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Created when necessary for a specific purpose (as opposed to being planned or prepared in advance). The phrase is Latin for "to this." Let's form an ad hoc committee to make some recommendations to the board, and then we'll decide how to address this issue. Ad hoc wireless networks often present security risks to unsuspecting mobile device users.
et hoc genus omne
From Latin, meaning "and all this/that sort of thing," used to allude to or include other similar things without naming them directly. The government has promised to crack down on the top companies in the world—Bike Roh Soft, Floogle, Slamazon, et hoc genus omne—for their failure to pay their appropriate share of taxes. The plot is a tired treatise on the burdens facing the affluent elite—lack of purpose, estranged relationships, et hoc genus omne.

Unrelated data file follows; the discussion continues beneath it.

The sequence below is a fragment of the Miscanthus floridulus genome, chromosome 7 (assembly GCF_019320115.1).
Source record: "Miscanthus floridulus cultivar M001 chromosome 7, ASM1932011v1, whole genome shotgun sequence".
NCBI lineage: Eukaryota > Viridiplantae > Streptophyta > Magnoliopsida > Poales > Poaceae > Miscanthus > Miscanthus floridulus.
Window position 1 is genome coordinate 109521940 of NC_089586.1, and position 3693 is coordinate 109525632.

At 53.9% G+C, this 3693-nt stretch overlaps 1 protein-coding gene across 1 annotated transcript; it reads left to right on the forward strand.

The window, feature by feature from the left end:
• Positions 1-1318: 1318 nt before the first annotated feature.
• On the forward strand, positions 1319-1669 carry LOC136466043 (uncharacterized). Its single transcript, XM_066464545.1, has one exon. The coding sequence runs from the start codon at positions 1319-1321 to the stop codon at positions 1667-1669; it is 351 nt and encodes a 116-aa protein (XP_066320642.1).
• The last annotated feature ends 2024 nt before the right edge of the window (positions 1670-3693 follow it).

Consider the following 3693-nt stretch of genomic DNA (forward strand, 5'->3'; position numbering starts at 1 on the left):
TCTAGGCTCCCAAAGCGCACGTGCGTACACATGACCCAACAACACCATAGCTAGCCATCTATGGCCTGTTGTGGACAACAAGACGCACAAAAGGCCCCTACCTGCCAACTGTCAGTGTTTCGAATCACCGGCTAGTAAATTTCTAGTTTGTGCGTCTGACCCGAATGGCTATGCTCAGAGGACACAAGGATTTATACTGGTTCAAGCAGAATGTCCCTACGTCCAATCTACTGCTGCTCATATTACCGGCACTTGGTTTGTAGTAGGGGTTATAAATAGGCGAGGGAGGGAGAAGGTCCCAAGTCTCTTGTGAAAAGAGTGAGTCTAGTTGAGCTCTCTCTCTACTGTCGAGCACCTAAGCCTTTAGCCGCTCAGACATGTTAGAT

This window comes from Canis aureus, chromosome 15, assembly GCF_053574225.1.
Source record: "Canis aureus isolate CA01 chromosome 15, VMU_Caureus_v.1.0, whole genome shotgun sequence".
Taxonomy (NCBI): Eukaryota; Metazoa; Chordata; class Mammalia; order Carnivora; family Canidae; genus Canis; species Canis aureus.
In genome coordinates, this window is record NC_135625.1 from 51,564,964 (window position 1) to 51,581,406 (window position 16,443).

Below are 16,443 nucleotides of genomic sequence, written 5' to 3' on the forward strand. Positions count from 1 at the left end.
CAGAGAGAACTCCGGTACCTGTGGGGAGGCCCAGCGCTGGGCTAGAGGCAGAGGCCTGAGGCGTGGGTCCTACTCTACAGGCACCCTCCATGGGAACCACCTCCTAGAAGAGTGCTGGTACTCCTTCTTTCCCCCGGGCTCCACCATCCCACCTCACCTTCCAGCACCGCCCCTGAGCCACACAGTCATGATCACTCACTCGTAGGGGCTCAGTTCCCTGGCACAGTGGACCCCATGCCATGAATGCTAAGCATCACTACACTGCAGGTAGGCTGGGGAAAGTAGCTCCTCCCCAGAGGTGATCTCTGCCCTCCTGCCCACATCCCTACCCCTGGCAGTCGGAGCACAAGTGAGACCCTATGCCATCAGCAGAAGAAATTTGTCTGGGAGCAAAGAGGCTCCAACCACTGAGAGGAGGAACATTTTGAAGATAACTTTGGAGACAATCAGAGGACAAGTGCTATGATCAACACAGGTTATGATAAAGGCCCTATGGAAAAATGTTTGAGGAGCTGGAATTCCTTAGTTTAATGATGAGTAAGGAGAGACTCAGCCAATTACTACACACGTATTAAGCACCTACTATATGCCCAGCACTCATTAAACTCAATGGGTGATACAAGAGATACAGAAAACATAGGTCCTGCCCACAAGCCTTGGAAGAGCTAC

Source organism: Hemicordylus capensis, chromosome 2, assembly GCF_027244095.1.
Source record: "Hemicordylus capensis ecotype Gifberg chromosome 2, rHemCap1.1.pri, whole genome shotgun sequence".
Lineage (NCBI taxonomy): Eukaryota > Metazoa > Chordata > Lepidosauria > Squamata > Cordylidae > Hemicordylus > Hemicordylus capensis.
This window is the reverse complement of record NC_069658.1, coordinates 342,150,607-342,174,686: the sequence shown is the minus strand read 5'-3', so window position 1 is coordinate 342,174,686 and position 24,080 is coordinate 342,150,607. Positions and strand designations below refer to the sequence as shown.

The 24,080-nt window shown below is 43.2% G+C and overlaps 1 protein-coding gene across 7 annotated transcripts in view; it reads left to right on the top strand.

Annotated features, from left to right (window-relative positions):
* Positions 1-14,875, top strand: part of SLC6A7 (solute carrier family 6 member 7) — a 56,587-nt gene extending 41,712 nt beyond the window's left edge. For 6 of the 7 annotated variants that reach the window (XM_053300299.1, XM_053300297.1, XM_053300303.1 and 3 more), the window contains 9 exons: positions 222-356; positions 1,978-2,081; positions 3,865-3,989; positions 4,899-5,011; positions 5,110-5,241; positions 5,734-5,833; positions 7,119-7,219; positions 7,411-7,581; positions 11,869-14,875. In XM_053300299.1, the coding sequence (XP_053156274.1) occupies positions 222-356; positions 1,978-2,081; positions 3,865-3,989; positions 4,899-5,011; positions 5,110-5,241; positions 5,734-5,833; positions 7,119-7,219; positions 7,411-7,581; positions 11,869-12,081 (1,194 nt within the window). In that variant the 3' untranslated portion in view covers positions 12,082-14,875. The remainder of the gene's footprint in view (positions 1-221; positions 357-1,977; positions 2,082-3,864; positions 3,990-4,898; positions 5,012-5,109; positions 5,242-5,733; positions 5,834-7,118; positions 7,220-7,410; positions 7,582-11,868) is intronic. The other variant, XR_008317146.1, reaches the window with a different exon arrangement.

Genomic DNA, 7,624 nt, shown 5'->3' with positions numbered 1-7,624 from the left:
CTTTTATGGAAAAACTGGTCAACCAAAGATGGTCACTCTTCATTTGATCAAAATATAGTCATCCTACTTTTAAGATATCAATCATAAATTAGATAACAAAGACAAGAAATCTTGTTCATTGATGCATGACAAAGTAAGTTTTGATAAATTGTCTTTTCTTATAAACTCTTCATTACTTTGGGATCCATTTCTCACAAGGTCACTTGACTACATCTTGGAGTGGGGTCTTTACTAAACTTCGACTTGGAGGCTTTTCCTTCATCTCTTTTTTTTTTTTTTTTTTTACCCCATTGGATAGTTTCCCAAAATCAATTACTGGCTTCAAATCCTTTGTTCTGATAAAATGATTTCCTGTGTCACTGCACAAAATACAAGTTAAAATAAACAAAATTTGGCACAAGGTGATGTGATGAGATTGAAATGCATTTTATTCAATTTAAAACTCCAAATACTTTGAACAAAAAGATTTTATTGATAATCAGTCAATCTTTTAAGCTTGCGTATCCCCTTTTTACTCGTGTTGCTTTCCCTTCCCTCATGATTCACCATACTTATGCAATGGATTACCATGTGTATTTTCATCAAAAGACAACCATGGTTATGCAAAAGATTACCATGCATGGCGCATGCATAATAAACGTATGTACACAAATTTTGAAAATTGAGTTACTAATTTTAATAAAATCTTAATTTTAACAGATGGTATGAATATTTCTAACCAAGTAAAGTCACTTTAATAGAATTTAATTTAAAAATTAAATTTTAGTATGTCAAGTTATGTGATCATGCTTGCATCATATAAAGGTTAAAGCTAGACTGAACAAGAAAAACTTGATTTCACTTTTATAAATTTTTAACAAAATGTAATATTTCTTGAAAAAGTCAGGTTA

Farlex Dictionary of Idioms. © 2015 Farlex, Inc, all rights reserved.
For the special purpose or end at hand; also, by extension, improvised or impromptu. The term, Latin for "to this," is most often used for committees established for a specific purpose, as in The committee was formed ad hoc to address health insurance problems. The term is also used as an adjective ( An ad hoc committee was formed), and has given rise to the noun adhocism for the tendency to use temporary, provisional, or improvised methods to deal with a particular problem. [Early 1600s]
The American Heritage® Dictionary of Idioms by Christine Ammer. Copyright © 2003, 1997 by The Christine Ammer 1992 Trust. Published by Houghton Mifflin Harcourt Publishing Company. All rights reserved.
ˌad ˈhoc(from Latin) arranged or happening when necessary and not planned in advance: The meetings will be held on an ad hoc basis.
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